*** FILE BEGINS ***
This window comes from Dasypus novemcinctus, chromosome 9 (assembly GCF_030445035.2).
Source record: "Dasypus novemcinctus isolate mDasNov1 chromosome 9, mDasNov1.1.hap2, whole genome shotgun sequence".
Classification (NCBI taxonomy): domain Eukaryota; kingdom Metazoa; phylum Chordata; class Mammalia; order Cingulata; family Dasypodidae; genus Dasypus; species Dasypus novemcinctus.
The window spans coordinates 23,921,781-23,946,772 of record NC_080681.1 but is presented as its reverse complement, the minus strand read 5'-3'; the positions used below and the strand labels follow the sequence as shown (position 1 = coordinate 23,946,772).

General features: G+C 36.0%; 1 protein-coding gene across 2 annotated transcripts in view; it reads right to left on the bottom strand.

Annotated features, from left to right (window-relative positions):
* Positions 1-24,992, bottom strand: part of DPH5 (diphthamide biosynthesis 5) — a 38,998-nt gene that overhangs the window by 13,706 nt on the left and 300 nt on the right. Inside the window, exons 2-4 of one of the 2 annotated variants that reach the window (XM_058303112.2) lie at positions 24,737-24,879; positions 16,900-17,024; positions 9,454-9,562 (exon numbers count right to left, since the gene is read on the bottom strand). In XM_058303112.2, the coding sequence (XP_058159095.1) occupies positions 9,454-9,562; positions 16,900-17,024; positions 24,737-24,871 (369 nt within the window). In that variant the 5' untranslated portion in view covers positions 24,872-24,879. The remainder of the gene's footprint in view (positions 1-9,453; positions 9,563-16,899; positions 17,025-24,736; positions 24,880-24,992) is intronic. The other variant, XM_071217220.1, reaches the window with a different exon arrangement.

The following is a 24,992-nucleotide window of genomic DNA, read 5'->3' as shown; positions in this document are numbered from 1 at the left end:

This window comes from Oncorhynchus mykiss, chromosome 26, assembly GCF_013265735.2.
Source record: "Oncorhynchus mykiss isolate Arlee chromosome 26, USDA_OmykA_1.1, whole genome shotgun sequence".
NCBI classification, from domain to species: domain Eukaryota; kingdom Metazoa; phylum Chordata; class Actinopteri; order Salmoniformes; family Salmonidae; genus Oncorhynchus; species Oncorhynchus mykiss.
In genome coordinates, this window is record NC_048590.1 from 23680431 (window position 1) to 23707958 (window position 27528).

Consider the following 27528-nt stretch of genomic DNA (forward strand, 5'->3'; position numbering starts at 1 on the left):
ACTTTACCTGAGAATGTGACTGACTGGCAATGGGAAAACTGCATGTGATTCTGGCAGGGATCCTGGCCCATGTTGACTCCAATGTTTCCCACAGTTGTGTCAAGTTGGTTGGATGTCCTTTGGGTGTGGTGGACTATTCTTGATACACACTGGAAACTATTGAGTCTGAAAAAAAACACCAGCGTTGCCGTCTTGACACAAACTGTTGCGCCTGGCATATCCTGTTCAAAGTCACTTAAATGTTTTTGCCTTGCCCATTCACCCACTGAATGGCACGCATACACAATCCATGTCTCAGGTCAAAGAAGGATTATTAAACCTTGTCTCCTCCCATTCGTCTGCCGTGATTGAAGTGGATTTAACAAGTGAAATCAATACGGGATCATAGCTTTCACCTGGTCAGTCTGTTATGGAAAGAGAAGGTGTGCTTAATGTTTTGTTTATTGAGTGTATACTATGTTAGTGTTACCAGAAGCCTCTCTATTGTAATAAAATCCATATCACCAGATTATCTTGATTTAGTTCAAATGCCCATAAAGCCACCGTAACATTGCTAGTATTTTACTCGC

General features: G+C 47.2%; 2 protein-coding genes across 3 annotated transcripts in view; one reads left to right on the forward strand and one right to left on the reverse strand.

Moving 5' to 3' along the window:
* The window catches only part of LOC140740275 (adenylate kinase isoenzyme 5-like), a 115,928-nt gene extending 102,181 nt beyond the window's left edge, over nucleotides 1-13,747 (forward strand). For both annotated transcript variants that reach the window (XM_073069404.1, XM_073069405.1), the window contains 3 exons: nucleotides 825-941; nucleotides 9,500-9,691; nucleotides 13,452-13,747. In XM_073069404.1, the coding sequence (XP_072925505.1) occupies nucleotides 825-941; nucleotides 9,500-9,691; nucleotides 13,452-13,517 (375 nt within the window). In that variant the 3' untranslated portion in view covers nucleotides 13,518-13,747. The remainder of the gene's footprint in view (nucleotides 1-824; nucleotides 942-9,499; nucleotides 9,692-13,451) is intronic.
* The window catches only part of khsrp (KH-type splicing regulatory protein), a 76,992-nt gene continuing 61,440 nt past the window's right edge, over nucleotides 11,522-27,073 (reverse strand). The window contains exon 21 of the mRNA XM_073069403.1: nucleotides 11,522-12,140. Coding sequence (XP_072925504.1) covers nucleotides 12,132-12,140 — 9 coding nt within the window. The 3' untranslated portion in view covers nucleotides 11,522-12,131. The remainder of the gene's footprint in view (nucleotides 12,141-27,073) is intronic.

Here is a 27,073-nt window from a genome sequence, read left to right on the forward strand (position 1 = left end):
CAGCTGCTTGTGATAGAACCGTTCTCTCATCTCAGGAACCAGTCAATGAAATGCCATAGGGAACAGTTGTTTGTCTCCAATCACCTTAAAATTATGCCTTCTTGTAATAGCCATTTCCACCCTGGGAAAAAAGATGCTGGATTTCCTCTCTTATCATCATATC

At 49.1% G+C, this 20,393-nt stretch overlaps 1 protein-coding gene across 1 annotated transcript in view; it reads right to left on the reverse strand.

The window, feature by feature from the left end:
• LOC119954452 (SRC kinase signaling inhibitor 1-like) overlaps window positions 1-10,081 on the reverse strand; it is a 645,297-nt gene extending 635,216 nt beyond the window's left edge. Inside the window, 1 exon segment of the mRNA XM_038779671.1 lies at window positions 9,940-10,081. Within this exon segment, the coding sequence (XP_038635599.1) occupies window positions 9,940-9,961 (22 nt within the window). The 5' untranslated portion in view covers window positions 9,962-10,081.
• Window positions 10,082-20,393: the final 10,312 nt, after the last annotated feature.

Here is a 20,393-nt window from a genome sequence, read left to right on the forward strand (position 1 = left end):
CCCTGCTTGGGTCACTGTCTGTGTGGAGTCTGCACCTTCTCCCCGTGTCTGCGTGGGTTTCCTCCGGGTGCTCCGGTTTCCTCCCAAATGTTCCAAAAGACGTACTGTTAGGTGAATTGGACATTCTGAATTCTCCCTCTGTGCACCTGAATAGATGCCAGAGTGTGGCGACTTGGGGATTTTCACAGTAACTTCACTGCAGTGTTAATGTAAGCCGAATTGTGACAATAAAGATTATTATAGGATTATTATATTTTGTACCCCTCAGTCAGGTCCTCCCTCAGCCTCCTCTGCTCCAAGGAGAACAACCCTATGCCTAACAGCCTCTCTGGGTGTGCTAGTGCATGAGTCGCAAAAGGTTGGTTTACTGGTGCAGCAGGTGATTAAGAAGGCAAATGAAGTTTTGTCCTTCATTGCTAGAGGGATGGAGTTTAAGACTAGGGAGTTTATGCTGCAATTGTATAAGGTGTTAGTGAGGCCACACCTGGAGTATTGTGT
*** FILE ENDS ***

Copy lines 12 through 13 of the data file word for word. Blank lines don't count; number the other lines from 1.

In genome coordinates, this window is record NC_048590.1 from 23680431 (window position 1) to 23707958 (window position 27528).

Consider the following 27528-nt stretch of genomic DNA (forward strand, 5'->3'; position numbering starts at 1 on the left):